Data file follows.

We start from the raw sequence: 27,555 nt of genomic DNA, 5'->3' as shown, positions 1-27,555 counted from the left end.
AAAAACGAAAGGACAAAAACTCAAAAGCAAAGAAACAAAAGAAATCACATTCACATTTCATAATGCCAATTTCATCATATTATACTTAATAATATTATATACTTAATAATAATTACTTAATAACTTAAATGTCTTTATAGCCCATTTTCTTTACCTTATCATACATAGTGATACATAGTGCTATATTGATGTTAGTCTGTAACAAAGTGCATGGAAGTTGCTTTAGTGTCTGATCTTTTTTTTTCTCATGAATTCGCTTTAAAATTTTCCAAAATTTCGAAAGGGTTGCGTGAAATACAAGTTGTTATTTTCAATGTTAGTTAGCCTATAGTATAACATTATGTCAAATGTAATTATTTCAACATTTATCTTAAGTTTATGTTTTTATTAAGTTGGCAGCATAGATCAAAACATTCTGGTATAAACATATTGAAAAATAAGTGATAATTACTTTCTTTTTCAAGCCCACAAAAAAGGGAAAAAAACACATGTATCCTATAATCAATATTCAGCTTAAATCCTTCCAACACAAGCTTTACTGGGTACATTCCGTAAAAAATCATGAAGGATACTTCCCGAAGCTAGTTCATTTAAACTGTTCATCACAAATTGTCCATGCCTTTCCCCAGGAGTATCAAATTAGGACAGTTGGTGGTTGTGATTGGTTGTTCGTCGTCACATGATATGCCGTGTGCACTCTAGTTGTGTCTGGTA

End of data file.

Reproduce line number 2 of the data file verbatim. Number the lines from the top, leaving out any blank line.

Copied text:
AAAAACGAAAGGACAAAAACTCAAAAGCAAAGAAACAAAAGAAATCACATTCACATTTCATAATGCCAATTTCATCATATTATACTTAATAATATTATATACTTAATAATAATTACTTAATAACTTAAATGTCTTTATAGCCCATTTTCTTTACCTTATCATACATAGTGATACATAGTGCTATATTGATGTTAGTCTGTAACAAAGTGCATGGAAGTTGCTTTAGTGTCTGATCTTTTTTTTTCTCATGAATTCGCTTTAAAATTTTCCAAAATTTCGAAAGGGTTGCGTGAAATACAAGTTGTTATTTTCAATGTTAGTTAGCCTATAGTATAACATTATGTCAAATGTAATTATTTCAACATTTATCTTAAGTTTATGTTTTTATTAAGTTGGCAGCATAGATCAAAACATTCTGGTATAAACATATTGAAAAATAAGTGATAATTACTTTCTTTTTCAAGCCCACAAAAAAGGGAAAAAAACACATGTATCCTATAATCAATATTCAGCTTAAATCCTTCCAACACAAGCTTTACTGGGTACATTCCGTAAAAAATCATGAAGGATACTTCCCGAAGCTAGTTCATTTAAACTGTTCATCACAAATTGTCCATGCCTTTCCCCAGGAGTATCAAATTAGGACAGTTGGTGGTTGTGATTGGTTGTTCGTCGTCACATGATATGCCGTGTGCACTCTAGTTGTGTCTGGTA